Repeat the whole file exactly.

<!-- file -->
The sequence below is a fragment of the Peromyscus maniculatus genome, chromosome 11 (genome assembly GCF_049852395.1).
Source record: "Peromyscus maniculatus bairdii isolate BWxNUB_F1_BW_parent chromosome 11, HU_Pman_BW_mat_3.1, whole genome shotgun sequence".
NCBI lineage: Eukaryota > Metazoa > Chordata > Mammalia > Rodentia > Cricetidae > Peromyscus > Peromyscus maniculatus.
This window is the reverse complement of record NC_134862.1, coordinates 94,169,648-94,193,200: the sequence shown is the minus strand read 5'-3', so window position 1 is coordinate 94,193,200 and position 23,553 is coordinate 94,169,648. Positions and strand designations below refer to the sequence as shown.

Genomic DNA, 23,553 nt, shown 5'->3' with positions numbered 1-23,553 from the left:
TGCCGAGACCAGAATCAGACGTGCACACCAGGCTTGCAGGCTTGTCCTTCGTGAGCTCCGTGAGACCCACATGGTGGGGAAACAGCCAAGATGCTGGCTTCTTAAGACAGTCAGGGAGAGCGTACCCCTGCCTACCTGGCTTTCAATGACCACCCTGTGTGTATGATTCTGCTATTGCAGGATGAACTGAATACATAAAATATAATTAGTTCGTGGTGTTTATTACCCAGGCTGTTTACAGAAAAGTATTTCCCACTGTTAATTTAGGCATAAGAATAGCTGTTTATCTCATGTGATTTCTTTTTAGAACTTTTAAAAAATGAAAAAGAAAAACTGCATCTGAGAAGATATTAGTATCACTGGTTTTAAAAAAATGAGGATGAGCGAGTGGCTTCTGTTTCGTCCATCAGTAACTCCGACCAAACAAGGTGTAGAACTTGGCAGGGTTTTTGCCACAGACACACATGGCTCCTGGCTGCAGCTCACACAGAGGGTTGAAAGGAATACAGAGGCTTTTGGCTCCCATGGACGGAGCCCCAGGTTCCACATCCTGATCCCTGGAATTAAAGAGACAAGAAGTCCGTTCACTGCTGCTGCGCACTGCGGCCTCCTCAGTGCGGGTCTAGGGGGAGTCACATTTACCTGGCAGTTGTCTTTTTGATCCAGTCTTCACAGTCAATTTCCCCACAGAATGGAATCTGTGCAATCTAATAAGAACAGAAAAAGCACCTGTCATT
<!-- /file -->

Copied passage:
The sequence below is a fragment of the Peromyscus maniculatus genome, chromosome 11 (genome assembly GCF_049852395.1).
Source record: "Peromyscus maniculatus bairdii isolate BWxNUB_F1_BW_parent chromosome 11, HU_Pman_BW_mat_3.1, whole genome shotgun sequence".
NCBI lineage: Eukaryota > Metazoa > Chordata > Mammalia > Rodentia > Cricetidae > Peromyscus > Peromyscus maniculatus.
This window is the reverse complement of record NC_134862.1, coordinates 94,169,648-94,193,200: the sequence shown is the minus strand read 5'-3', so window position 1 is coordinate 94,193,200 and position 23,553 is coordinate 94,169,648. Positions and strand designations below refer to the sequence as shown.

Genomic DNA, 23,553 nt, shown 5'->3' with positions numbered 1-23,553 from the left:
TGCCGAGACCAGAATCAGACGTGCACACCAGGCTTGCAGGCTTGTCCTTCGTGAGCTCCGTGAGACCCACATGGTGGGGAAACAGCCAAGATGCTGGCTTCTTAAGACAGTCAGGGAGAGCGTACCCCTGCCTACCTGGCTTTCAATGACCACCCTGTGTGTATGATTCTGCTATTGCAGGATGAACTGAATACATAAAATATAATTAGTTCGTGGTGTTTATTACCCAGGCTGTTTACAGAAAAGTATTTCCCACTGTTAATTTAGGCATAAGAATAGCTGTTTATCTCATGTGATTTCTTTTTAGAACTTTTAAAAAATGAAAAAGAAAAACTGCATCTGAGAAGATATTAGTATCACTGGTTTTAAAAAAATGAGGATGAGCGAGTGGCTTCTGTTTCGTCCATCAGTAACTCCGACCAAACAAGGTGTAGAACTTGGCAGGGTTTTTGCCACAGACACACATGGCTCCTGGCTGCAGCTCACACAGAGGGTTGAAAGGAATACAGAGGCTTTTGGCTCCCATGGACGGAGCCCCAGGTTCCACATCCTGATCCCTGGAATTAAAGAGACAAGAAGTCCGTTCACTGCTGCTGCGCACTGCGGCCTCCTCAGTGCGGGTCTAGGGGGAGTCACATTTACCTGGCAGTTGTCTTTTTGATCCAGTCTTCACAGTCAATTTCCCCACAGAATGGAATCTGTGCAATCTAATAAGAACAGAAAAAGCACCTGTCATT